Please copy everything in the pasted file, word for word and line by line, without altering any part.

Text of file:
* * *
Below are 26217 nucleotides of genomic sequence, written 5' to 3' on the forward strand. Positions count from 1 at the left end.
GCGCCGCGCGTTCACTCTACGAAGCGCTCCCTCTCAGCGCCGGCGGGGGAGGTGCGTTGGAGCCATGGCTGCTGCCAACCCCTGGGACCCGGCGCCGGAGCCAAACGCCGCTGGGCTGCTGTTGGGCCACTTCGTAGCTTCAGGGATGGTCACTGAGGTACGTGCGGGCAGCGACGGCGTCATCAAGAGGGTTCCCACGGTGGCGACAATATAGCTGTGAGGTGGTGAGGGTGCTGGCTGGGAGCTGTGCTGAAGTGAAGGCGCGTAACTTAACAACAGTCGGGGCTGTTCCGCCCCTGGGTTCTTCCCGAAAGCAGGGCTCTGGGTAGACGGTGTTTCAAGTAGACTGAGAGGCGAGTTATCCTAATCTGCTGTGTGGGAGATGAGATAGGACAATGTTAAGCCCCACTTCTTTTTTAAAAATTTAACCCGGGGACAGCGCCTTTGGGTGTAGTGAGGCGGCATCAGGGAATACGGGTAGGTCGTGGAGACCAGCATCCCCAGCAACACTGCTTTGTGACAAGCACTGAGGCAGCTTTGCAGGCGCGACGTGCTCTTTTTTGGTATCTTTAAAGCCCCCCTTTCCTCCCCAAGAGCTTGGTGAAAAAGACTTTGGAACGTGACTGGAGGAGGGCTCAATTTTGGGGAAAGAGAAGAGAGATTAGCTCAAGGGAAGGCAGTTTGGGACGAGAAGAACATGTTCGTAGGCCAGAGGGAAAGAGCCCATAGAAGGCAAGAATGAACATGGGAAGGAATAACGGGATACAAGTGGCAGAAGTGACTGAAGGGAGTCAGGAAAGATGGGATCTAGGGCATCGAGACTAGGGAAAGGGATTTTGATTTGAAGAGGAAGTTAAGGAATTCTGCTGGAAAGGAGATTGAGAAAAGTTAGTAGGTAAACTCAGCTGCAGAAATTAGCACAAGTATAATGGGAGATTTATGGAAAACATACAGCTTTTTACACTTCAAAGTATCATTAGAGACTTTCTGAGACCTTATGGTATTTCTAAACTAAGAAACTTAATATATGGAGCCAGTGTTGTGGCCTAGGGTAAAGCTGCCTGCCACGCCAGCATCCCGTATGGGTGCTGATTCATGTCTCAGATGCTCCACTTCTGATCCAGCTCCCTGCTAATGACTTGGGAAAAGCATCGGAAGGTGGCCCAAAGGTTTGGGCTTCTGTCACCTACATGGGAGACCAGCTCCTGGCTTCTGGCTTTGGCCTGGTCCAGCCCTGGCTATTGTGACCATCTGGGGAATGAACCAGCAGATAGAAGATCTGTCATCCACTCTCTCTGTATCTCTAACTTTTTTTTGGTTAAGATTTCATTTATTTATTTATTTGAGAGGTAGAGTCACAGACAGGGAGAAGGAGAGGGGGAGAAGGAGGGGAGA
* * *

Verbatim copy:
Below are 26217 nucleotides of genomic sequence, written 5' to 3' on the forward strand. Positions count from 1 at the left end.
GCGCCGCGCGTTCACTCTACGAAGCGCTCCCTCTCAGCGCCGGCGGGGGAGGTGCGTTGGAGCCATGGCTGCTGCCAACCCCTGGGACCCGGCGCCGGAGCCAAACGCCGCTGGGCTGCTGTTGGGCCACTTCGTAGCTTCAGGGATGGTCACTGAGGTACGTGCGGGCAGCGACGGCGTCATCAAGAGGGTTCCCACGGTGGCGACAATATAGCTGTGAGGTGGTGAGGGTGCTGGCTGGGAGCTGTGCTGAAGTGAAGGCGCGTAACTTAACAACAGTCGGGGCTGTTCCGCCCCTGGGTTCTTCCCGAAAGCAGGGCTCTGGGTAGACGGTGTTTCAAGTAGACTGAGAGGCGAGTTATCCTAATCTGCTGTGTGGGAGATGAGATAGGACAATGTTAAGCCCCACTTCTTTTTTAAAAATTTAACCCGGGGACAGCGCCTTTGGGTGTAGTGAGGCGGCATCAGGGAATACGGGTAGGTCGTGGAGACCAGCATCCCCAGCAACACTGCTTTGTGACAAGCACTGAGGCAGCTTTGCAGGCGCGACGTGCTCTTTTTTGGTATCTTTAAAGCCCCCCTTTCCTCCCCAAGAGCTTGGTGAAAAAGACTTTGGAACGTGACTGGAGGAGGGCTCAATTTTGGGGAAAGAGAAGAGAGATTAGCTCAAGGGAAGGCAGTTTGGGACGAGAAGAACATGTTCGTAGGCCAGAGGGAAAGAGCCCATAGAAGGCAAGAATGAACATGGGAAGGAATAACGGGATACAAGTGGCAGAAGTGACTGAAGGGAGTCAGGAAAGATGGGATCTAGGGCATCGAGACTAGGGAAAGGGATTTTGATTTGAAGAGGAAGTTAAGGAATTCTGCTGGAAAGGAGATTGAGAAAAGTTAGTAGGTAAACTCAGCTGCAGAAATTAGCACAAGTATAATGGGAGATTTATGGAAAACATACAGCTTTTTACACTTCAAAGTATCATTAGAGACTTTCTGAGACCTTATGGTATTTCTAAACTAAGAAACTTAATATATGGAGCCAGTGTTGTGGCCTAGGGTAAAGCTGCCTGCCACGCCAGCATCCCGTATGGGTGCTGATTCATGTCTCAGATGCTCCACTTCTGATCCAGCTCCCTGCTAATGACTTGGGAAAAGCATCGGAAGGTGGCCCAAAGGTTTGGGCTTCTGTCACCTACATGGGAGACCAGCTCCTGGCTTCTGGCTTTGGCCTGGTCCAGCCCTGGCTATTGTGACCATCTGGGGAATGAACCAGCAGATAGAAGATCTGTCATCCACTCTCTCTGTATCTCTAACTTTTTTTTGGTTAAGATTTCATTTATTTATTTATTTGAGAGGTAGAGTCACAGACAGGGAGAAGGAGAGGGGGAGAAGGAGGGGAGA